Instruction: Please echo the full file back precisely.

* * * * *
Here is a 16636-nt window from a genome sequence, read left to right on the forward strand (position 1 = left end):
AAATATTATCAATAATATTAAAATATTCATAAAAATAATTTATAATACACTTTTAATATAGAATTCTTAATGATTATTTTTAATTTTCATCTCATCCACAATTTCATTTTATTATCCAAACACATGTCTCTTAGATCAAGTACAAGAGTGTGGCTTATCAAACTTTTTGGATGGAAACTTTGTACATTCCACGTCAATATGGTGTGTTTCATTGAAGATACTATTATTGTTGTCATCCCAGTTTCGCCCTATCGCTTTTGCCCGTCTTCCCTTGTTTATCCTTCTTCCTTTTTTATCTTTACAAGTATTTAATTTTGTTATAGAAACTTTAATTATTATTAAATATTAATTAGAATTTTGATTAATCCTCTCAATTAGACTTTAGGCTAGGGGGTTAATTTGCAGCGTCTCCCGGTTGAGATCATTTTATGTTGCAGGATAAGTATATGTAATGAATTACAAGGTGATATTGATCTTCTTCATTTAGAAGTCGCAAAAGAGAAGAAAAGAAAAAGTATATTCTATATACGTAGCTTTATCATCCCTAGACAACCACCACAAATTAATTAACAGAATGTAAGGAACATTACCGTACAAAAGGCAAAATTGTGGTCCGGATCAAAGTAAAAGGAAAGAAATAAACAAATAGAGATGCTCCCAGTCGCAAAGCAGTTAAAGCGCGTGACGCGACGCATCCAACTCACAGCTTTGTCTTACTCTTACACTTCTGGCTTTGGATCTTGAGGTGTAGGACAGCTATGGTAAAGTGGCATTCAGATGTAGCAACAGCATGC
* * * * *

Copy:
Here is a 16636-nt window from a genome sequence, read left to right on the forward strand (position 1 = left end):
AAATATTATCAATAATATTAAAATATTCATAAAAATAATTTATAATACACTTTTAATATAGAATTCTTAATGATTATTTTTAATTTTCATCTCATCCACAATTTCATTTTATTATCCAAACACATGTCTCTTAGATCAAGTACAAGAGTGTGGCTTATCAAACTTTTTGGATGGAAACTTTGTACATTCCACGTCAATATGGTGTGTTTCATTGAAGATACTATTATTGTTGTCATCCCAGTTTCGCCCTATCGCTTTTGCCCGTCTTCCCTTGTTTATCCTTCTTCCTTTTTTATCTTTACAAGTATTTAATTTTGTTATAGAAACTTTAATTATTATTAAATATTAATTAGAATTTTGATTAATCCTCTCAATTAGACTTTAGGCTAGGGGGTTAATTTGCAGCGTCTCCCGGTTGAGATCATTTTATGTTGCAGGATAAGTATATGTAATGAATTACAAGGTGATATTGATCTTCTTCATTTAGAAGTCGCAAAAGAGAAGAAAAGAAAAAGTATATTCTATATACGTAGCTTTATCATCCCTAGACAACCACCACAAATTAATTAACAGAATGTAAGGAACATTACCGTACAAAAGGCAAAATTGTGGTCCGGATCAAAGTAAAAGGAAAGAAATAAACAAATAGAGATGCTCCCAGTCGCAAAGCAGTTAAAGCGCGTGACGCGACGCATCCAACTCACAGCTTTGTCTTACTCTTACACTTCTGGCTTTGGATCTTGAGGTGTAGGACAGCTATGGTAAAGTGGCATTCAGATGTAGCAACAGCATGC